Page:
Friday, October 24, 2008

Just in time for Halloween

We are late cutting hay because the hay tractors are all at the John Deere dealership. We also didn't spray this year, so the fields have a lot of tall weeds.

We had our first early-morning fall fog last week, and when the fog began to rise, it left dew all throughout the field. When I returned from morning carpool, there were THOUSANDS of small, shimmering, perfectly formed spider webs gleaming in the field.

I don't know that we will see anything like this next year, because like I said, the field is usually cut short by the time we have these heavy fogs.

Friday, October 10, 2008

Tree Cat

One of our barn cats has taken to sleeping in a cavity of one of the Live Oak trees. Perhaps we should have named her "Mr. Macavity" instead.

Winter Garden

After much procrastination, our winter garden is finally planted.

At the end of September, the stock market fell to a record low and hubby came home early from work with several flats. Nothing like a little recession to get you in the planting mood :)

We planted hybrid cauliflower, collards (couldn't find turnip greens,) spinach, carrots (seed,) beets (seed) which mom suggested to start with a little lime in the soil, broccoli, cabbage, and english peas (seed.)

By spring, I hope to start everything from heirloom seed.

By all means, send me any suggestions you may have for our garden!

First sprouts of English Peas:

First signs of the beets:

The garden:

Wednesday, September 10, 2008

Chicks aren't so cute anymore!

The baby chicks that hatched during the summer are getting so big! After getting 7 chicks over the course of 30 days, we had to break the setting hen's broodiness because she was getting so skinny!

5 of the 7 have inherited the poofy crest of their father, "Puff-Daddy" (shown above.)

The 4 yellow and spotted baby chicks eventually turned black. The only difference is that they have lighter, mustardy-green eyes.

I think that at least 2 are roos, but we learned the last time that we should wait and see. With last year's chicks, some of the pullets we were convinced were roos turned out to be hens after all.

For those of you who aren't up to speed on chickens, the only way to tell their sex is to look inside their vent, which even Mike Rowe has declared a "Dirty Job." There are entire books written about the art of sexing chickens, but I think I'll stick to waiting patiently for a crow or two.

Hurricane GUSTav

Here is the email update that I sent to family and friends the moment our cable was restored:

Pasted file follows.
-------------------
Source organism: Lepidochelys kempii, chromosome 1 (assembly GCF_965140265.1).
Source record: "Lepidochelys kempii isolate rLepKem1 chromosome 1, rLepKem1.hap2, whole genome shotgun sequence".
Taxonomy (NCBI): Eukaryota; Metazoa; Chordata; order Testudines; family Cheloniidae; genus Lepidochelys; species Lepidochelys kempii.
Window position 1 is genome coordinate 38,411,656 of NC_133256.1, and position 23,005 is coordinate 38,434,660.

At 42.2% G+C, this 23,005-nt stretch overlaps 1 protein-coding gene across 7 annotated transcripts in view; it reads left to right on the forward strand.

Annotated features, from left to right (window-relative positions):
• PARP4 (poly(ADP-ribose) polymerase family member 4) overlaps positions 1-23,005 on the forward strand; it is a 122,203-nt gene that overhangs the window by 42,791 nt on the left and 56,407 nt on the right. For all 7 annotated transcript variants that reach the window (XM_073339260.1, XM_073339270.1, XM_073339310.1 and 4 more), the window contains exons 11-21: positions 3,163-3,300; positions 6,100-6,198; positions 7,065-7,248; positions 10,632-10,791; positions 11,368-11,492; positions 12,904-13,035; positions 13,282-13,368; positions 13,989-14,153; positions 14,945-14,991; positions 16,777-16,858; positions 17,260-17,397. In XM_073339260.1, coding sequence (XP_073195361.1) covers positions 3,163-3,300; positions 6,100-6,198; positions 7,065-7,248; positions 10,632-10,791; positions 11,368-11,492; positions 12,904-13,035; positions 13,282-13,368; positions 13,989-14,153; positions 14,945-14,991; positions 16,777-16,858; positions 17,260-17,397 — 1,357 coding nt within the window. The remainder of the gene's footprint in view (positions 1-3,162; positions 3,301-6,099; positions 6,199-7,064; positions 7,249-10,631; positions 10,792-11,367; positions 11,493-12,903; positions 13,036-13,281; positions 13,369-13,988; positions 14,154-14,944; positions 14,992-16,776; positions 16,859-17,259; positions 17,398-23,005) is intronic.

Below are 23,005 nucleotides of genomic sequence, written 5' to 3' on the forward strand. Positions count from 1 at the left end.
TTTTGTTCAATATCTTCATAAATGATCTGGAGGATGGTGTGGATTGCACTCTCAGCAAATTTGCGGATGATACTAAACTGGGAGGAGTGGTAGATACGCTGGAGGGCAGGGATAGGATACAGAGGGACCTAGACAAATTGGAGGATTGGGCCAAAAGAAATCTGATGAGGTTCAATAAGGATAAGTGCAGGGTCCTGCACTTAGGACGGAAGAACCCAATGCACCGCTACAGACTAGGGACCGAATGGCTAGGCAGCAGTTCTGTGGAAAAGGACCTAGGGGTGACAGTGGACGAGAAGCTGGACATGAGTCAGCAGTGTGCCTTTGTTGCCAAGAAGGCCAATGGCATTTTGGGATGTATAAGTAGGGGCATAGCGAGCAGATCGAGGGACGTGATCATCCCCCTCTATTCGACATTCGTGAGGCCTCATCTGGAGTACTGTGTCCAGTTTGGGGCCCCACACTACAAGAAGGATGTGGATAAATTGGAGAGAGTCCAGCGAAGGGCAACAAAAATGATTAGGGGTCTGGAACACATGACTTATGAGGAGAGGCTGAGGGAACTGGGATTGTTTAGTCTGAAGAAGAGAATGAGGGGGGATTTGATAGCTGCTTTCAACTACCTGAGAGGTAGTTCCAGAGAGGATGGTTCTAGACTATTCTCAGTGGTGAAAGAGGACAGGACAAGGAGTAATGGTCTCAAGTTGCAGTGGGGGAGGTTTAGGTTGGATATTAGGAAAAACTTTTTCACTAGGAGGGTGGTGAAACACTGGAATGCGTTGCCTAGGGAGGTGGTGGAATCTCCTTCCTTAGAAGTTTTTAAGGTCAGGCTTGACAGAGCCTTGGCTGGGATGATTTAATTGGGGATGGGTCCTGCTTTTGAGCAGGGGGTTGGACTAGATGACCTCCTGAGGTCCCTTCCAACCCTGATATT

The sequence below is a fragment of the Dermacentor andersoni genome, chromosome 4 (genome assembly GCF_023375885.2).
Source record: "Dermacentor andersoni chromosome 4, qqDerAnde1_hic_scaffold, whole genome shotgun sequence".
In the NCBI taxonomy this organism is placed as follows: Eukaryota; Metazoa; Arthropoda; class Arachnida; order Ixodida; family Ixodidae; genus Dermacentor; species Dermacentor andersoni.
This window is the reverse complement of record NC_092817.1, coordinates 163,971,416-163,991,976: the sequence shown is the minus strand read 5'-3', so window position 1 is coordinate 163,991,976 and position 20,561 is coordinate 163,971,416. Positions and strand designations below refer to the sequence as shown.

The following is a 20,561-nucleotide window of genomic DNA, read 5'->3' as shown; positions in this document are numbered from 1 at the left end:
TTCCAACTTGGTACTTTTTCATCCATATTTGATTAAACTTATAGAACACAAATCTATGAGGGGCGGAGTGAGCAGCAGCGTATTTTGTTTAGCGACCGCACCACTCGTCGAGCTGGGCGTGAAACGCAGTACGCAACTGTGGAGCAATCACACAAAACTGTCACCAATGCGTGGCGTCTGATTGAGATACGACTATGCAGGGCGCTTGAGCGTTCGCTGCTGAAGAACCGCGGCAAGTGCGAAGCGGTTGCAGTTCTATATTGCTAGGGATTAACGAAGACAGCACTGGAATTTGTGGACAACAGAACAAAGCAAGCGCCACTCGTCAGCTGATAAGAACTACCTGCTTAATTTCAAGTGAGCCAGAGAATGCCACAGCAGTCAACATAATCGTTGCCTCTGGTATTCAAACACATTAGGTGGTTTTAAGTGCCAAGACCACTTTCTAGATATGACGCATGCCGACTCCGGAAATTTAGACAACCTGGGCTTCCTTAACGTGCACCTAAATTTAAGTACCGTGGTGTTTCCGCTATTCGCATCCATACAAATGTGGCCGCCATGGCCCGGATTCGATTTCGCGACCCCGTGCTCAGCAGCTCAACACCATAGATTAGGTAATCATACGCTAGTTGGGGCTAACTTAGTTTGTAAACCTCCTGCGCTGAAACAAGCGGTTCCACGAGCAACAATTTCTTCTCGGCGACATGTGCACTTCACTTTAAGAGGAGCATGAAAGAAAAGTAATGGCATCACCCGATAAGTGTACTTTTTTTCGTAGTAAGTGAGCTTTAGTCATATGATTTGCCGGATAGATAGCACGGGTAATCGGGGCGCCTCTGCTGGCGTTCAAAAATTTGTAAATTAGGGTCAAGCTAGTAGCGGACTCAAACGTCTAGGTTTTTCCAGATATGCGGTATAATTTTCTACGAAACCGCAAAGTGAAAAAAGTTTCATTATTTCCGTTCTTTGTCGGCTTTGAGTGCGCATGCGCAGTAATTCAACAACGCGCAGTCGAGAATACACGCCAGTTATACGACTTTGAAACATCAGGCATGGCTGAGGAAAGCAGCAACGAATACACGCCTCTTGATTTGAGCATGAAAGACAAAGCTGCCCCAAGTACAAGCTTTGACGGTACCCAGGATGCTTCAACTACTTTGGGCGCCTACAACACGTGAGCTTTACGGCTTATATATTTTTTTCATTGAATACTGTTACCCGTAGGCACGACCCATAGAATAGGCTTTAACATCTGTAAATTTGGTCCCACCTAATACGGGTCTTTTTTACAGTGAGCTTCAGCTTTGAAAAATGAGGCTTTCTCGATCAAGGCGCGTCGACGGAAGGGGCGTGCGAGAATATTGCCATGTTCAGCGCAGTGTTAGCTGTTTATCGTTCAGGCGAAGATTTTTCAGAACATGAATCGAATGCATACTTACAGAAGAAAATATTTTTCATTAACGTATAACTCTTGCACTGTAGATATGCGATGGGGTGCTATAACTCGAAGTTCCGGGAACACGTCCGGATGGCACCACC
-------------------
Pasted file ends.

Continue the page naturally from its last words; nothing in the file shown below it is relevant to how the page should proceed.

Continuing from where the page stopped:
Hi all,
Our electricity is finally back on, and our cable/internet was reconnected today (after 5 days without power.) Others aren't as fortunate...St. Francisville and Prairieville (our last home) could possibly be without power for a few more weeks. Many homes are flooded as well.
We lost a lot of shingles, but hubby was able to patch each area with extra shingles and wet tar. We have been ready for a new roof for quite some time but are waiting to find out the sex of this baby first. If it's a girl, we'll probably move forward with our plans for an addition (thus we'll redo the roof once it's time to roof the new room.) If it's a boy, he will easily share a room with DS.
We also lost quite a bit of siding, but that is next in line to be remodeled as well, so we're not upset. Most of the siding was ripped off of the carport, which we were planning to tear down anyway.
We lost 2 trees, but none were our centennials. One large limb fell on our power line that feeds the barn, so that will need to be replaced. Hubby has taped it and strung it up high to make do for now. We have the nicest couple from Georgia staying with us. They are members of the Insurance Company Catastrophe Team and have been assigned to help hubby with his customer claims. They are retired, except for when they work catastrophes (about 3 months out of the year.) They were unable to find an RV resort in the area that could either take their large RV or had power. So, we were quick to welcome them to stay with us. They arrived yesterday in their super-nice RV bus, which is now parked out by the barn and is being fed by the patched up power line. We are hoping it holds up!
We have just about gotten up the last of the limbs. The photos don't show how much clean-up was involved b/c you can't see all of the small sticks! We raked nearly every square inch of the yard that we keep mowed. That's about 4 acres! The burn pile has been squished by the bucket of the tractor, so it's really compacted in that photo!